Thinking Critically in Physics Labsdeveloped by Natasha Holmes, Emily Smith, Phil Krasicky, and Mark Lory-Moran
These labs aim to teach students about the nature of scientific experimentation and to develop their experimentation and critical thinking skills. In the materials below, you will find the most recent incarnation of our Introductory Mechanics labs, with Electricity and Magnetism labs on their way!
By the end of the three-course intro lab sequence, students should be able to:
- Collect data and revise an experimental procedure iteratively and reflectively,
- Evaluate the process and outcomes of an experiment quantitatively and qualitatively,
- Extend the scope of an investigation whether or not results come out as expected,
- Communicate the process and outcomes of an experiment, and
- Conduct an experiment collaboratively and ethically.
Updated lab manual
Starting in Fall 2021, we developed a stand-alone, one-credit lab course that included experiments across introductory mechanics and electricity and magnetism phenomena. The labs used many of the activities from our two-semester series (below), with many improvements. The full manual is below as a PDF and TeX file (sorry - no more Word!).
We also developed a suite of Jupyter Notebook homework tutorials to introduce data analysis concepts and techniques. Those will be available soon on PICUP.
Download the Cornell Phys 1110 Lab Manual: (Verification Required)
Download the Cornell Phys 1110 Lab Manual - LaTeX source: (Verification Required)
In Fall 2020, we taught labs fully remotely. For both Mechanics and E&M, we used a combination of materials "around the house", cell phone apps and sensors, PhET simulations (https://phet.colorado.edu/), and Pivot Interactives (https://www.pivotinteractives.com/). The lab instructions we developed are below.
Introductory mechanics labs
In the introductory mechanics labs, our theme has been on introducing students to ideas around model testing. Where do models break down? What are their limits? What can we learn? Students typically spend two weeks per lab unit. In a 15-week semester, we have 10-11 weeks of labs. For example:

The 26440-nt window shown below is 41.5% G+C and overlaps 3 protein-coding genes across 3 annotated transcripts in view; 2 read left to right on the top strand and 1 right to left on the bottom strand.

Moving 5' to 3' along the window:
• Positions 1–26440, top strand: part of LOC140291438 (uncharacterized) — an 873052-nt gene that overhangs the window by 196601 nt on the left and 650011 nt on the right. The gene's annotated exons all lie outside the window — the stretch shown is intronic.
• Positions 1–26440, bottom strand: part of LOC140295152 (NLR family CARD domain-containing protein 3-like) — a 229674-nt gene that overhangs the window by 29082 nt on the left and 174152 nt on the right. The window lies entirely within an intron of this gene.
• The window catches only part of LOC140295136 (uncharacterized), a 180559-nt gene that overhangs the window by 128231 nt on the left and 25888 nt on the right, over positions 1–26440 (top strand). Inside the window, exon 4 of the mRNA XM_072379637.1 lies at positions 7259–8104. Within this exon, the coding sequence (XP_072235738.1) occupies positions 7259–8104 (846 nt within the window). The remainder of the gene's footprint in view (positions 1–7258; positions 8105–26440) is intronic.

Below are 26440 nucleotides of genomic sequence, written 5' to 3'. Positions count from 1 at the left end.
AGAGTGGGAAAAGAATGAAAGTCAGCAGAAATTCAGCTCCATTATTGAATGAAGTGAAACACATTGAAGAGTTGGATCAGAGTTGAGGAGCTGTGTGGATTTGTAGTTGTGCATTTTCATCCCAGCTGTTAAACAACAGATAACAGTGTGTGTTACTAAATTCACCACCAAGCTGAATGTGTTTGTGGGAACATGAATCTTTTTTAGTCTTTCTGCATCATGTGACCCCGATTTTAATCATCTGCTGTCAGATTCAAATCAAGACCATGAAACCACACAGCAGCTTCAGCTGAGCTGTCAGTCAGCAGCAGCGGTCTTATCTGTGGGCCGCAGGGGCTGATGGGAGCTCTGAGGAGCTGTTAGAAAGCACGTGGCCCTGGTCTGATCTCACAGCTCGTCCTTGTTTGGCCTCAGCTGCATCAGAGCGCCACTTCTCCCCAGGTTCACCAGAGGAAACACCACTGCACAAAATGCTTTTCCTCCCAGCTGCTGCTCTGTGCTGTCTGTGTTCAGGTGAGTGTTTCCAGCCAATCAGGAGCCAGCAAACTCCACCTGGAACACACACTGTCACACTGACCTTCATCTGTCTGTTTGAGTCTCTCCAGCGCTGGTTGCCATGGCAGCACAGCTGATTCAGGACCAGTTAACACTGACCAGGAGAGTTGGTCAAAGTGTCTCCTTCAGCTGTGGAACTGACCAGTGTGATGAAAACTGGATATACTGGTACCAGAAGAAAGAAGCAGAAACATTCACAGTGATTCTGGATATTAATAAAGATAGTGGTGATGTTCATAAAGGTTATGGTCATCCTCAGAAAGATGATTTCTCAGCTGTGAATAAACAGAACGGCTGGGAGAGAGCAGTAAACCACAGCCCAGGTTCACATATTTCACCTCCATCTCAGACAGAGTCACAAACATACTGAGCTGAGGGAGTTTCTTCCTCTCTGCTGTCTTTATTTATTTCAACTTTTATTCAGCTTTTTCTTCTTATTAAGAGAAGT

|Lab week||Lab name|
|1||0. Introduction to Model Testing|
|2||1. Model testing|
|3||1. Model testing|
|4||2. Model testing and ethics|
|5||2. Model testing and ethics|
|6||3. Model testing and extending|
|7||3. Model testing and extending|
|8||4. Project Lab|
|9||4. Project Lab|
|10||4. Project Lab (presentations)|
In each lab session, students answer questions in the lab manual (see the student instructions documents for each unit below), conduct a group check-in with the instructor, submit group lab notes electronically by the end of each session, and submit an individual post-lab assignment at home. The early labs provide more scaffolding for what students are expected to do, and this is faded (almost eliminated) by the final project lab. We have recently increased the amount of structure in the early labs in response to student frustrations about not knowing what is expected of them or what they should be doing.
Introductory electricity and magnetism labs
In the introductory electricity and magnetism labs, our theme has been on introducing students to ideas around model building. How do we use evidence to develop and refine models? Students typically spend two weeks per lab. In a 15-week semester, we have 10-11 weeks of lab. For example:
|Lab week||Lab name|
|1||0. Introduction and surveys|
|2||1. Modeling electrostatics phenomena|
|5||3. Electricity! Magnetism! Fun!|
|6||3. Electricity! Magnetism! Fun!|
|7||4. Magnetic fields and coils|
|8||4. Magnetic fields and coils|
|9||5. What does this thing do?|
|10||5. What does this thing do?|
|11||5. What does this thing do? (Presentations and surveys)|